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Our primary focus at Apex Biologix is providing doctors and clinics with regenerative medicine equipment and supplies. We sell things like centrifuges and stem cell/PRP kits. We work with our sister organization, the Advanced Regenerative Medicine Institute, to equip doctors after completing their training.
With that in mind, we play close attention to the current state of regenerative medicine in the U.S. We are particularly intrigued by how stem cell and PRP therapies are being used to treat musculoskeletal injuries. For example, it is fairly common for pro athletes to get PRP injections following ligament, tendon, and muscle injuries.
The impetus for this post was a story that recently ran on the auburnpub.com website, a site operated by an Auburn, New York newspaper known as The Citizen. An Auburn physical therapist and chiropractor by the name of Dr. Dale Buchberger wrote the piece. In it, he discussed the role of physical therapy in regenerative medicine.
One of the first things Buchberger mentioned was the fact that physical therapists deal with four different kinds of injections. Patients come to them having already received cortisone injections, PRP injections, stem cell injections, and prolotherapy. He made the point that each kind of injection is designed to do something different. Physical therapy has to be matched with the injury being treated and the intent and goals of the injections.
Buchberger’s line of thinking is quite interesting. He mentioned that, where PRP injections are concerned, prescribed rest periods prior to beginning physical therapy differ based on where a doctor was trained. In other words, doctors recommend different amounts of rest prior to PT. This doesn’t seem to be appropriate when you stop and think about it.
While there may be differences in the amount of rest prescribed, they shouldn’t depend on training. Differences between patients should be limited to their individual injuries and their reactions to the PRP injections. So what’s the deal?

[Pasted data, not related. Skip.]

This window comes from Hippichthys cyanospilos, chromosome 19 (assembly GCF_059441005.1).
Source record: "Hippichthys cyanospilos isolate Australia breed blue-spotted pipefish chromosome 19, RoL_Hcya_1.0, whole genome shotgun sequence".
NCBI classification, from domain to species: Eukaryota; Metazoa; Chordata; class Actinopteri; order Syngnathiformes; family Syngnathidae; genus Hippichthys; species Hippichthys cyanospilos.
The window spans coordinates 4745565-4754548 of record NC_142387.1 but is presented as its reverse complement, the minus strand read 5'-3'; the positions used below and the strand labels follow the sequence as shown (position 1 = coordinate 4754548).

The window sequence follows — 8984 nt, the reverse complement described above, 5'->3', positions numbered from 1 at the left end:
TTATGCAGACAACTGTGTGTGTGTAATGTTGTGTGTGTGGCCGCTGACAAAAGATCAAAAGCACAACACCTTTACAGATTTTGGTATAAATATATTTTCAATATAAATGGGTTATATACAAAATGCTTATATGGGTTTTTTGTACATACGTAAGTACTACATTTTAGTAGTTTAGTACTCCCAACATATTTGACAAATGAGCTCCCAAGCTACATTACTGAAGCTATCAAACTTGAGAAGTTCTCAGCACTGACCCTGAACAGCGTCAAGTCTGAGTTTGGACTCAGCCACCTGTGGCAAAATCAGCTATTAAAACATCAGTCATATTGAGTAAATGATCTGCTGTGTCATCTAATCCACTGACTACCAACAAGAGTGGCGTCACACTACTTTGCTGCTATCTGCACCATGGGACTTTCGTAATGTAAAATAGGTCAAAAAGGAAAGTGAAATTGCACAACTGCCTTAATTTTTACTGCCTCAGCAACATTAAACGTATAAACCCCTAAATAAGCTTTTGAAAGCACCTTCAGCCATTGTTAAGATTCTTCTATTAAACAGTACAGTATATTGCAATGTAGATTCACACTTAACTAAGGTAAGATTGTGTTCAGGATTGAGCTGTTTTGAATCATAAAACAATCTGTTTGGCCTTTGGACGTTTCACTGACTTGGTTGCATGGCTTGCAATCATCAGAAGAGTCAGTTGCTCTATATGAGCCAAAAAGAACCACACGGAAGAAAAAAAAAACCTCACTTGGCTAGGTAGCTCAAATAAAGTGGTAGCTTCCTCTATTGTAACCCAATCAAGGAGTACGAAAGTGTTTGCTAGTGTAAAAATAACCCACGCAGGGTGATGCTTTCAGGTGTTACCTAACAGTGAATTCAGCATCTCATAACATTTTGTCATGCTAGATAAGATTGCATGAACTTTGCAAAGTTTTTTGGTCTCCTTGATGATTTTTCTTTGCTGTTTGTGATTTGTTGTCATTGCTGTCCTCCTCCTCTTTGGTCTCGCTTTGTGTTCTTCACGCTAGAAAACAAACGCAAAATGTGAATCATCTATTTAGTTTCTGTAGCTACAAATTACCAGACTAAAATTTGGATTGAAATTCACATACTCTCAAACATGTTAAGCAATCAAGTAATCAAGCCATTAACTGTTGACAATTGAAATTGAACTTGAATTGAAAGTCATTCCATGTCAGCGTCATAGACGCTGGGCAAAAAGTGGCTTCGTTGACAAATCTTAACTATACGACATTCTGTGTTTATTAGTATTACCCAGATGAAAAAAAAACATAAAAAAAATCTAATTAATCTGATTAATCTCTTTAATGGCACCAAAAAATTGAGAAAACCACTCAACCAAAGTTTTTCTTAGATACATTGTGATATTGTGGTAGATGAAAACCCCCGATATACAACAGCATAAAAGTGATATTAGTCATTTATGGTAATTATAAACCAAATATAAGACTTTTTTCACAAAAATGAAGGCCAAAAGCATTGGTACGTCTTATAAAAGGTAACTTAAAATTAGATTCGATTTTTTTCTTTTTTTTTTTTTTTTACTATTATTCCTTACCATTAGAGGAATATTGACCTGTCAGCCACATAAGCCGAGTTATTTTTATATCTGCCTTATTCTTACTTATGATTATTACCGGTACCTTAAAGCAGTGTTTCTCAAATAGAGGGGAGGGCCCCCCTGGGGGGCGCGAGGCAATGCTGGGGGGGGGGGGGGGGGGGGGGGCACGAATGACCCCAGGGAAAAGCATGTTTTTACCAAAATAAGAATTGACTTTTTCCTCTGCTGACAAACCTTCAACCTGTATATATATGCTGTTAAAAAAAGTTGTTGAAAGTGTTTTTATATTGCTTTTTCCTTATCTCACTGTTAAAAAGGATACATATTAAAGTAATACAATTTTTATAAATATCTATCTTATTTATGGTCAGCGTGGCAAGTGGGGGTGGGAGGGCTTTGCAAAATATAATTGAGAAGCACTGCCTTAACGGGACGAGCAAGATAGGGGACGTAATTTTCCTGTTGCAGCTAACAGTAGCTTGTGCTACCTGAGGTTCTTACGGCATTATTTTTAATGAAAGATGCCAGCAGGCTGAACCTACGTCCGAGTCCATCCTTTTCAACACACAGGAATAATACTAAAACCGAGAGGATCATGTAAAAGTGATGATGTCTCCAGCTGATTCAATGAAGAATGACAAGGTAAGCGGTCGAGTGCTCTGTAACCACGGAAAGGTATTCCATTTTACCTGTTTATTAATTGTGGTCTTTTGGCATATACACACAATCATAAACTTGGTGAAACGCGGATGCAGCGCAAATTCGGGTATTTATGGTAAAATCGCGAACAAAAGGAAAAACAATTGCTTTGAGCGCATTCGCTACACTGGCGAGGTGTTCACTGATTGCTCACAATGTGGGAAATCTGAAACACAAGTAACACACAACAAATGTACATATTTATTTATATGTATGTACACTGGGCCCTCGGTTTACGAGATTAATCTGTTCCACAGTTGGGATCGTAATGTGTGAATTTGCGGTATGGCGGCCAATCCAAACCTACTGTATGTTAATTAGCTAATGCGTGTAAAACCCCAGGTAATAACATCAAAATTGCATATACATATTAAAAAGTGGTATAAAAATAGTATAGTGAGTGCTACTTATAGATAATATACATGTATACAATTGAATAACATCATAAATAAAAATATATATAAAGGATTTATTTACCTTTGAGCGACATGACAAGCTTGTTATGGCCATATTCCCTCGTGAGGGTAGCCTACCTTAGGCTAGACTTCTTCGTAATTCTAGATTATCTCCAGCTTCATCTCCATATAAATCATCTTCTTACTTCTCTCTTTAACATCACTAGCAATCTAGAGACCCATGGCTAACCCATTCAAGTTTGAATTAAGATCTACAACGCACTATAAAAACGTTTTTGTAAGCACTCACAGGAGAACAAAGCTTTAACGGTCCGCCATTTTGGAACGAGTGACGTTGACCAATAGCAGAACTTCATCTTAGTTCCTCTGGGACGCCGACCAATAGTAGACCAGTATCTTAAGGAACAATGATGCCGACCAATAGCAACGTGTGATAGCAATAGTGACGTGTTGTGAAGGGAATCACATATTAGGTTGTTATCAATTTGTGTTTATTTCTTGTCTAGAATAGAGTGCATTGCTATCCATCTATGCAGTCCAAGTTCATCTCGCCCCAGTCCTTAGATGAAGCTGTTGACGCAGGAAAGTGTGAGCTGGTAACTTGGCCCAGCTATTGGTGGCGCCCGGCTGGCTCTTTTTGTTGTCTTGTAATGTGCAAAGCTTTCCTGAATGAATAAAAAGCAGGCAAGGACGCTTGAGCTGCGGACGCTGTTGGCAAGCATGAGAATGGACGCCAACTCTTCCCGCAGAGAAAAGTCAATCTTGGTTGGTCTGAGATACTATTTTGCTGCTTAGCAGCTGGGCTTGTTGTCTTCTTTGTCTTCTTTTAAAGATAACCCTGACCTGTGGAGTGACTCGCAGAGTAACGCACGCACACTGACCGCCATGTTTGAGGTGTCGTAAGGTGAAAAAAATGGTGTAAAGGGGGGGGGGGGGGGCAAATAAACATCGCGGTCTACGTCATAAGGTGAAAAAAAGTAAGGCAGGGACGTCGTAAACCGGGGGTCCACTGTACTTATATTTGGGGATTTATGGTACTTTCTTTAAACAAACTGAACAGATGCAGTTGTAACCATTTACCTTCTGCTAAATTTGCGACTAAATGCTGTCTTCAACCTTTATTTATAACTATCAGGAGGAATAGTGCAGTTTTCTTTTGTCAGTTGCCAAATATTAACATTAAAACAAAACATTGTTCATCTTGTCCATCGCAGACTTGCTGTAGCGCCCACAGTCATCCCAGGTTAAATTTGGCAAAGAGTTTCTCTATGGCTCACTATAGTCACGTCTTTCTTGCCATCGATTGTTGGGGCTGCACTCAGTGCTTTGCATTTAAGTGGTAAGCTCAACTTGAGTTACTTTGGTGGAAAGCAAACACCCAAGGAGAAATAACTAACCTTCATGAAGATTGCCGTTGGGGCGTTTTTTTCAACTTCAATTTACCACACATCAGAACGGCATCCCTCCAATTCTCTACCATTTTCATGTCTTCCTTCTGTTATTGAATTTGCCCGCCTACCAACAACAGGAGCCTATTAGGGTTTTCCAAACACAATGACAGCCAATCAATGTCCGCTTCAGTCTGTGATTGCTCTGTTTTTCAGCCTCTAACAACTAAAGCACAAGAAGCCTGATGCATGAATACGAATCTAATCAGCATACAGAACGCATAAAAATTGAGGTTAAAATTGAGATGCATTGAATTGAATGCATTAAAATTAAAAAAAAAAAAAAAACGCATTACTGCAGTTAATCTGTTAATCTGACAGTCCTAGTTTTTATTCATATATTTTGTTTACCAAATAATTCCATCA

Although clinical evidence in support of PRP and stem cell injections for musculoskeletal injuries is growing, there isn’t enough clinical data yet to establish any sort of industry standards. Therefore, it is up to training companies and the medical professionals who guide curriculum planning to establish what they think best.
Despite differing recommendations regarding rest periods, the one thing that most doctors can agree on is that both PRP and stem cell therapies benefit from additional physical therapy. Injections can promote healing in a faster and more natural way, but physical therapy is necessary to regain maximum strength and flexibility.
The key is to know when to start physical therapy and how intense to make it. Waiting too long could negate any benefits of PRP and stem cell injections. Starting too soon can cause further injury, thus ruining any benefits that may have otherwise been derived from the injections.
Therapy intensity also has to be considered alongside rest periods. It may be beneficial to begin physical therapy within a day or two of an injection, but it may not be appropriate to go all-in right away. Some patients may need to start more slowly and work their way up.
The biggest take away here is that there still is a lot we don’t know about regenerative medicine. We know that it works for many patients suffering from musculoskeletal injuries, and we know that physical therapy is an important component in recovery. But we do not quite know what the proper balance between the two is. That is something that the industry continues to work on in conjunction with experienced physical therapists.
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